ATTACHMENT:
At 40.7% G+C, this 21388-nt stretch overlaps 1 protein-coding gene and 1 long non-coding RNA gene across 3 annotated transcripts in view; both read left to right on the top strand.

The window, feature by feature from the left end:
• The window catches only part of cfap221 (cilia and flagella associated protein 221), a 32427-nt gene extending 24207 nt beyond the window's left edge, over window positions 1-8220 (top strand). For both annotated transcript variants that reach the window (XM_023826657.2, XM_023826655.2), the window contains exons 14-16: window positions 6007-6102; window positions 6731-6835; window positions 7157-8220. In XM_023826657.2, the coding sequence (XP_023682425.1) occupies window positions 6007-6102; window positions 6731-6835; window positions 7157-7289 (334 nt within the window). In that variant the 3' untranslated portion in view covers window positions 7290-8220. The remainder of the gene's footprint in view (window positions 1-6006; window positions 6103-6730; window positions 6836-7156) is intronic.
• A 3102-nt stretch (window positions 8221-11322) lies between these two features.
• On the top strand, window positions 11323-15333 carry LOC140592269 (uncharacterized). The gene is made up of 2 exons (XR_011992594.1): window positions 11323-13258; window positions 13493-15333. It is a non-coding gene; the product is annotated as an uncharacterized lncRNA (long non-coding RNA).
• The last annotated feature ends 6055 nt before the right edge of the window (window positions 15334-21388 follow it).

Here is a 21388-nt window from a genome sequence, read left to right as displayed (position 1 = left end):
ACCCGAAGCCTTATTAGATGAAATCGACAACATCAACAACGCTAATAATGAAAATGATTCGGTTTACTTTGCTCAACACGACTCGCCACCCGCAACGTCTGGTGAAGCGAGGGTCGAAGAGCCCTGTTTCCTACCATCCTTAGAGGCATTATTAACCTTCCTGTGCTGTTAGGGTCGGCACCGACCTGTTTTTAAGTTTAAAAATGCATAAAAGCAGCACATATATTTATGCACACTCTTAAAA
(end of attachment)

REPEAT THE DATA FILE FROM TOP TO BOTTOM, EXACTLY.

At 40.7% G+C, this 21388-nt stretch overlaps 1 protein-coding gene and 1 long non-coding RNA gene across 3 annotated transcripts in view; both read left to right on the top strand.

The window, feature by feature from the left end:
• The window catches only part of cfap221 (cilia and flagella associated protein 221), a 32427-nt gene extending 24207 nt beyond the window's left edge, over window positions 1-8220 (top strand). For both annotated transcript variants that reach the window (XM_023826657.2, XM_023826655.2), the window contains exons 14-16: window positions 6007-6102; window positions 6731-6835; window positions 7157-8220. In XM_023826657.2, the coding sequence (XP_023682425.1) occupies window positions 6007-6102; window positions 6731-6835; window positions 7157-7289 (334 nt within the window). In that variant the 3' untranslated portion in view covers window positions 7290-8220. The remainder of the gene's footprint in view (window positions 1-6006; window positions 6103-6730; window positions 6836-7156) is intronic.
• A 3102-nt stretch (window positions 8221-11322) lies between these two features.
• On the top strand, window positions 11323-15333 carry LOC140592269 (uncharacterized). The gene is made up of 2 exons (XR_011992594.1): window positions 11323-13258; window positions 13493-15333. It is a non-coding gene; the product is annotated as an uncharacterized lncRNA (long non-coding RNA).
• The last annotated feature ends 6055 nt before the right edge of the window (window positions 15334-21388 follow it).

Here is a 21388-nt window from a genome sequence, read left to right as displayed (position 1 = left end):
ACCCGAAGCCTTATTAGATGAAATCGACAACATCAACAACGCTAATAATGAAAATGATTCGGTTTACTTTGCTCAACACGACTCGCCACCCGCAACGTCTGGTGAAGCGAGGGTCGAAGAGCCCTGTTTCCTACCATCCTTAGAGGCATTATTAACCTTCCTGTGCTGTTAGGGTCGGCACCGACCTGTTTTTAAGTTTAAAAATGCATAAAAGCAGCACATATATTTATGCACACTCTTAAAA